Exide Technologies files bankruptcy after California shutters battery recycling plant

Publish Date: 
Jun 12, 2013
By Holly J. Wagner

MILTON, Ga. – The late April shutdown of battery maker Exide Technologies’ main lead recycling plant in California has this week pushed the company into bankruptcy to reorganize.

The company filed for bankruptcy protection June 10 in U.S. Bankruptcy Court in Delaware, on the heels of an April 24 order shuttering its lead recycling plant in Vernon, Calif.

“Our company has been burdened by a highly leveraged balance sheet which has limited our ability to competitively invest in our businesses,” president and CEO James Bolch said in announcing the bankruptcy. “Recently, our profitability has been impacted by unprecedented increases in our product costs - driven primarily by the market price of scrap lead in North America – as well as operational challenges in the U.S. and Europe which we have been unable to fully offset. After a great deal of consideration, we concluded a restructuring of our balance sheet and our operations was the best path forward for the company.”

California’s Department of Toxic Substance Control (DTSC), a division of the state Environmental Protection Agency, shut down Exide’s plant in Vernon in April, finding the company was “continuously releasing hazardous waste into the soil” around the recycling plant. DTSC’s shutdown followed a report by the South Coast Air Quality Management District (SCAQMD) that said Exide was also exceeding airborne emissions limits.

“Recent reports submitted by the facility to DTSC show that the plant’s underground hazardous waste-degraded pipelines are out of compliance with California's stringent hazardous waste requirements, are releasing toxic metal-bearing water and pose a risk to the environment,” DTSC said in announcing the shutdown. DTSC’s order would remain in effect until Exide could prove it could operate without posing a significant health risk and to stop the ongoing release of hazardous waste in the pipelines. In the bankruptcy petition, Exide denied the DTSC allegations.

The day after the DTSC order, Exide announced it was “evaluating its legal and regulatory remedies,” noting, “the Vernon facility provides a significant portion of the company's domestic lead requirements.” The company said it was looking for other lead suppliers on the open market and seeking to negotiate agreements with third-party lead recyclers to provide some or all of the internal lead requirements that would have been provided from the Vernon facility.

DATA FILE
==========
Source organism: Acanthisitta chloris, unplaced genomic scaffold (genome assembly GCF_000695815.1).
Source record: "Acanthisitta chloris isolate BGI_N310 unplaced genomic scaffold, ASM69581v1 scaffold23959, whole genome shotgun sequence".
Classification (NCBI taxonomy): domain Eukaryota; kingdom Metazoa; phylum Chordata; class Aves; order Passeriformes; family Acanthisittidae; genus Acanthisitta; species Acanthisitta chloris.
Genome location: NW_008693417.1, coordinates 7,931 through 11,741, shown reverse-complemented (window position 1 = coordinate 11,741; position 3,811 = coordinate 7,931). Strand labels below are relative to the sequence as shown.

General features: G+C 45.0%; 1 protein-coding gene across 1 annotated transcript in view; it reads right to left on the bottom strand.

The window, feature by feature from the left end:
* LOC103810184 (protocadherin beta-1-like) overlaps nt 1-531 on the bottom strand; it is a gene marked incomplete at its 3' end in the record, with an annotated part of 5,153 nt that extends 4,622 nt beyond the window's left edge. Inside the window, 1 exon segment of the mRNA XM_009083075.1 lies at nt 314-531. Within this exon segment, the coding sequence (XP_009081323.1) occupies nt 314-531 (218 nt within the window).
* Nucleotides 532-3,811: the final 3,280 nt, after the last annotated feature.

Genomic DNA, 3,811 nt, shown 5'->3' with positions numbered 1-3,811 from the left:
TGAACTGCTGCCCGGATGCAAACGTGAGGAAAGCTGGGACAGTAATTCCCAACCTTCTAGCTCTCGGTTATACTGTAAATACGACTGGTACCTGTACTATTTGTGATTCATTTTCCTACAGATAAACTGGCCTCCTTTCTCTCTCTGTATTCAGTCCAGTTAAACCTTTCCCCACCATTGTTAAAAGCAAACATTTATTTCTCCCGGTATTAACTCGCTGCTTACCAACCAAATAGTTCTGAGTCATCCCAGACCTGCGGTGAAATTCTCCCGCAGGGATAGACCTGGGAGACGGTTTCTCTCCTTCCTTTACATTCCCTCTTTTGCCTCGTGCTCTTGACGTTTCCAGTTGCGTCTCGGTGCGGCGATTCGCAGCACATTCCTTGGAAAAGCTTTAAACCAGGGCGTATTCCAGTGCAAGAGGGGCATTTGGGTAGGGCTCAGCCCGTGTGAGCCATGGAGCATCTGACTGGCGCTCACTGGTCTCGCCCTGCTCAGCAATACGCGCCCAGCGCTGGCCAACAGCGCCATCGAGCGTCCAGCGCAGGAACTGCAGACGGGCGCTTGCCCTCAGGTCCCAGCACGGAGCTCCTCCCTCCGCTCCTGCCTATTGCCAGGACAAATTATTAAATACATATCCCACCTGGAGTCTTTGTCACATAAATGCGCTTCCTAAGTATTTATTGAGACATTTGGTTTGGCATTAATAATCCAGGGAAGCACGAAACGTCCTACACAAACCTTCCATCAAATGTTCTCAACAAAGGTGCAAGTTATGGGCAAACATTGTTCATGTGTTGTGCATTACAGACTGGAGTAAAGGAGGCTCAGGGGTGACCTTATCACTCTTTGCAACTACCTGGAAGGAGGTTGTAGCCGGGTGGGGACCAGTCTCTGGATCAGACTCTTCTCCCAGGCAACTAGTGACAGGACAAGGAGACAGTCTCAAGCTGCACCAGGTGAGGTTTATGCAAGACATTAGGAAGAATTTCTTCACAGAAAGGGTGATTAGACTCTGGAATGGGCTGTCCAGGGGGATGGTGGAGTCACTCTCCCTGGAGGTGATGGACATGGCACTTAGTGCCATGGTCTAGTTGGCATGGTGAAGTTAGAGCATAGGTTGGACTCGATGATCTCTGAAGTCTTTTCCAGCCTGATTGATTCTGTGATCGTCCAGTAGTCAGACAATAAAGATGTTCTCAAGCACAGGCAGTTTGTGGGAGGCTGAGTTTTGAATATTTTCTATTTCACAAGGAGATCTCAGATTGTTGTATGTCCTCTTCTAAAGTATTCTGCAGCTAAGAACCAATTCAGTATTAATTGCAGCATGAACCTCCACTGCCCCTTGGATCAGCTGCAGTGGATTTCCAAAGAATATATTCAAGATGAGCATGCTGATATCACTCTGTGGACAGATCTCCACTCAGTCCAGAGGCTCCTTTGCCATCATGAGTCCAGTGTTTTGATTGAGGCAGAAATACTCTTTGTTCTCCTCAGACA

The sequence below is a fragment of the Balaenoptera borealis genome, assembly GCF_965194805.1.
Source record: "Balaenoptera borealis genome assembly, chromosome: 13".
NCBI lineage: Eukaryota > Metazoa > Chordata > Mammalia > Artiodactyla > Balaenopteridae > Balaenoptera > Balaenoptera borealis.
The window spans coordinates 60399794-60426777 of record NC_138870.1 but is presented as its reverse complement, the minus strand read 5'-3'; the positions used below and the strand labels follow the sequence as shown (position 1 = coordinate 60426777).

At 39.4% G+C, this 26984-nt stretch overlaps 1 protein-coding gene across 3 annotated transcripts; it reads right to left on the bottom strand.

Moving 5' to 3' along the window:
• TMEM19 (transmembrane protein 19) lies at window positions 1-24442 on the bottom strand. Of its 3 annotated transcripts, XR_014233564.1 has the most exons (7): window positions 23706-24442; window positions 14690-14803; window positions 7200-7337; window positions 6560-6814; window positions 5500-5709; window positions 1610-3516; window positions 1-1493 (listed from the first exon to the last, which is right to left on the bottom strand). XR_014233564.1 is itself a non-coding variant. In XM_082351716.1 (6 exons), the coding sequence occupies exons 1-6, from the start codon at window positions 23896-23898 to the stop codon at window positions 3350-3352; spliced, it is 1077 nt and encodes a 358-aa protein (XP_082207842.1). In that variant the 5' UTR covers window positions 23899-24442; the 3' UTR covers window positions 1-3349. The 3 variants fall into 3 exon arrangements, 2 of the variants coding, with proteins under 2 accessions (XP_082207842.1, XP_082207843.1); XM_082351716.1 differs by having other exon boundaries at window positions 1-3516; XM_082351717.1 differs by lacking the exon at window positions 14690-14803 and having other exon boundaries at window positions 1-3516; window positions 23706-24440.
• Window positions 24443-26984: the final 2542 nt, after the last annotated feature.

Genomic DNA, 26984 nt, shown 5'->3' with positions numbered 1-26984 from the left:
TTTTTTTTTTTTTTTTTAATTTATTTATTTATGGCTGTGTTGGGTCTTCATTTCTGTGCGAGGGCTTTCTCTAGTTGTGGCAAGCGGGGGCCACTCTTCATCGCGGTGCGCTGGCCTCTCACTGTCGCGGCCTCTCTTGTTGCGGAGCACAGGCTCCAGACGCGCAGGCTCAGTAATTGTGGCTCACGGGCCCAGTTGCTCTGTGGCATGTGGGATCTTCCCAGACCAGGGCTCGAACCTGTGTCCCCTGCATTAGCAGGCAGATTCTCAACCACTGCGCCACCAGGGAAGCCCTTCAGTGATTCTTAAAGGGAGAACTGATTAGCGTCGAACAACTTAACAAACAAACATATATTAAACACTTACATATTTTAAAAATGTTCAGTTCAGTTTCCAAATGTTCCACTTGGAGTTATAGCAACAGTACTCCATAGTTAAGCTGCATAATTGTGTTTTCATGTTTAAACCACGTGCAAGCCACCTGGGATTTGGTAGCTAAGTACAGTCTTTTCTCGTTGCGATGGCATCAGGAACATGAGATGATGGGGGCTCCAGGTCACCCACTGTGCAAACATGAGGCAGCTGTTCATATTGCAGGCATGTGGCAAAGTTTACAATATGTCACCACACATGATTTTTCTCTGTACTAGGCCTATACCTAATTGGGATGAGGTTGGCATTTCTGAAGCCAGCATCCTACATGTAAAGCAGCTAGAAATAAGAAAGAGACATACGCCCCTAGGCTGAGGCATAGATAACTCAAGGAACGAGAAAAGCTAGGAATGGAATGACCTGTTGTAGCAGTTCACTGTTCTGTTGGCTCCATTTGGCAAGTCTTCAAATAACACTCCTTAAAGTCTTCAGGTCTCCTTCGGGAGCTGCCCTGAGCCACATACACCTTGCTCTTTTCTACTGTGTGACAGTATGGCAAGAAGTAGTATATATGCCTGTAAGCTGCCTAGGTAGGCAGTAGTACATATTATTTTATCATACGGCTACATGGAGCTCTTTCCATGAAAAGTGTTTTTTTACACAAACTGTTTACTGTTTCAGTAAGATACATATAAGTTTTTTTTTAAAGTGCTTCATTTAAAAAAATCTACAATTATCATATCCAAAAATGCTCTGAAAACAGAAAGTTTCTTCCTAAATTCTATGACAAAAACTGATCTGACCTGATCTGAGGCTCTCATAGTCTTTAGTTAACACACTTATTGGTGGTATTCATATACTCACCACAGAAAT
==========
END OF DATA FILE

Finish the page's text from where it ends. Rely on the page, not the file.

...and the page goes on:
The company filed bankruptcy June 10 and received the court’s interim approval June 11 for its $500 million debtor-in-possession (DIP) financing agreement with JP Morgan Chase, to facilitate and ensure the continued operation of Exide’s global business. The company’s asset-based lending facility, with outstanding obligations of about $160 million, will be paid off in full as a part of the new funding.

Judge Kevin J. Carey also authorized the company to continue its employee wages and benefits according to their existing plans, and to honor certain prepetition obligations to customers and to continue other customer programs including warranties, rebates, returns, refunds, exchanges, adjustments, promotions, credits, guarantees and all such other similar policies, programs and practices of the Debtors in the ordinary course of business on a post-petition basis.

Exide operates 13 manufacturing plants and 74 distribution locations in the United States. The company has five smelters, three of which are active battery collection and recycling facilities. Exide’s bankruptcy petition said the company or its contractors recycled about 530,575 tons of batteries, plant scrap and range lead in its fiscal 2013.

The bankruptcy petition listed the Exide’s top 20 unsecured creditors, which include $51.9 million to Wilmington Trust, National Association; $4.1 million to Oracle Credit Corp.; $2.8 million to Richardson Molding Inc.; claims of $1.4 million or less each to various business services and suppliers; and an as yet undetermined amount to the Pension Benefit Guarantee Corp., which protects employee defined benefit pension plans. (continued)